# Arduino Pro Micro clone: connect USB and RAW power at the same time?

I have fried two Pro Micro clone boards that are the same as the ones discussed in this post: Are these two Arduino Pro Micros jumpered correctly?

They are 5V/16MHz models which came with SJ1 open so I naively shorted out the SJ1 jumper with a solder bridge to match what the SparkFun open hardware schematic notes state - that SJ1 should be closed for 5V and open for 3.3V.

They worked fine on USB power but when I connected +12VDC to RAW while leaving USB connected, the USB host computer shut down the USB port and the Pro Micro boards no longer work: when connecting just USB, the green power LED turns on for a few seconds then fades out (since the polyfuse is in overcurrent mode and shuts down). One reads 4.4 ohms from VCC to GND and the other 6.6 ohms so it seems that the Atmel chip is blown.

This doesn't make sense to me. There is a protection diode between RAW and UVCC which prevents over-voltage going out the USB. Why are the boards damaged now? Even with SJ1 bridged, the worst case is feeding back the 5V from the regulator output through the polyfuse into the USB power pin which shouldn't damage either the USB port nor the Pro Micro which is still isolated from RAW by the diode.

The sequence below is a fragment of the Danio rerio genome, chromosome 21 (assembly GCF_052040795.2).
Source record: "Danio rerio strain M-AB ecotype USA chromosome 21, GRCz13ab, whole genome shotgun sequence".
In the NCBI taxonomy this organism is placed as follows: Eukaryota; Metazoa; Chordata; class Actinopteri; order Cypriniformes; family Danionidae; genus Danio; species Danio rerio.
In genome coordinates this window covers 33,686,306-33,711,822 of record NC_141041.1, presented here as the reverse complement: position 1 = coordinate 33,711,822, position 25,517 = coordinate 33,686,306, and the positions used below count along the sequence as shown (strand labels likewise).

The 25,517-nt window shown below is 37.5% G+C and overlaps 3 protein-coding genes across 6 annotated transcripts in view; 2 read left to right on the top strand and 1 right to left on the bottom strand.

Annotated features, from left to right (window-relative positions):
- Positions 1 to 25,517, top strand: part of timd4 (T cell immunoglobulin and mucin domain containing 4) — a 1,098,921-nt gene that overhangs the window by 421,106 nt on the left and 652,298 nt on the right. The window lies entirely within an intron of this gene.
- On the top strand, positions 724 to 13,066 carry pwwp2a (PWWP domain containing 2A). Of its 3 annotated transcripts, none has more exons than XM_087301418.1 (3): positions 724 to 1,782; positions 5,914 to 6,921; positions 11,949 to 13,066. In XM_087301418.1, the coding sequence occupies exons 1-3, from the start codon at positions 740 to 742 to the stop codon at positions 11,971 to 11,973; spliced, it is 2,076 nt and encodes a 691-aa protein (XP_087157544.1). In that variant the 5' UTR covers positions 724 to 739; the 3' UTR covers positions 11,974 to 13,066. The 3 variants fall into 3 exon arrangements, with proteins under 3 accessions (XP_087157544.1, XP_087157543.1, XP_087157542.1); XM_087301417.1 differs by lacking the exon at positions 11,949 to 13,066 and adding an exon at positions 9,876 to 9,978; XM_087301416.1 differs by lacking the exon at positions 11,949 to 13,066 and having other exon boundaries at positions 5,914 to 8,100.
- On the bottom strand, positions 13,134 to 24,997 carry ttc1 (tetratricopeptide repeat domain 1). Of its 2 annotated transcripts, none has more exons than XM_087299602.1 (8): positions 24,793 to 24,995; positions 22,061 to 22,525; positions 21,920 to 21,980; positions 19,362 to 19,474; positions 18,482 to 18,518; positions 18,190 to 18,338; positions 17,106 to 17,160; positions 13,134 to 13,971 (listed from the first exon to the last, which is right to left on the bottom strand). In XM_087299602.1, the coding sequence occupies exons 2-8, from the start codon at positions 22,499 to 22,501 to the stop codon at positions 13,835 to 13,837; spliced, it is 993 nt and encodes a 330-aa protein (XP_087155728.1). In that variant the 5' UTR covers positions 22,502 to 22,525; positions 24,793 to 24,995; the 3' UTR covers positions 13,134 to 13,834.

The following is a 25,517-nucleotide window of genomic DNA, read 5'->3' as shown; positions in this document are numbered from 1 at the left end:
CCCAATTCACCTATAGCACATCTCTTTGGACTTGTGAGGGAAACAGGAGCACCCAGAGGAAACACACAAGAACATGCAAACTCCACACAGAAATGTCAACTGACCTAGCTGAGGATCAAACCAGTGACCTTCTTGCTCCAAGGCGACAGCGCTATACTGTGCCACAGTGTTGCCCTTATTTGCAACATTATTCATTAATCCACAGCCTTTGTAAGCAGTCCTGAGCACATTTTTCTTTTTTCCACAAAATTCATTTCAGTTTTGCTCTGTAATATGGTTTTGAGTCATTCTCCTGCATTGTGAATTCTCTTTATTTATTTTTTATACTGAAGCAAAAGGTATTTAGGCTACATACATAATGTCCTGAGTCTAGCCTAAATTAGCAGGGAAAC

Ultimately it needs to run on external power alone without USB connected at all. During code development I would like to connect and disconnect USB as required, leaving external RAW power connected otherwise I won't be able to debug with the IDE's serial port monitor over USB. RAW external 12VDC is used to power the Arduino as well as other peripherals using the Arduino's onboard regulator. RAW power is DC and not AC since it's a wall-wart style PSU. Polarity was correct since RAW was already used to power peripheral and just the + jumpered to the RAW pin.

Since these are the 16MHz version, they need at least 4.5V for guaranteed operation. Therefore, logically, the regulator is a MIC5219-5.0V to generate 5VDC. It needs about 5.5V on input to work, plus diode drop of 0.2V (Schottky). I don't see how it would work on USB power alone. I measured 5.1V on UVCC and 4.9V on the other side of the diode as expected. Since I had solder-bridged SJ1, UVCC was bypassing the regulator and powering the whole circuit.

On one board I get 0.22V across D2 using diode mode on my DMM and 0.97V in the reverse. On the other board I also get 0.22V forward drop on D2 but 1.2V in the reverse. I unsoldered the bridges across SJ1 on both boards.

It seems the regulators may be blown as I get nothing on VCC with 12VDC applied to RAW input.

I've got a few more on order and don't want to fry them all as well. Plan of attack for new ones is to NOT solder-bridge SJ1 and try with just USB. I suspect they won't work as the regulator will not have enough to work with. Then I'll try with 12VDC on RAW and see if one of them survives. Maybe having SJ1 bridged caused the problem.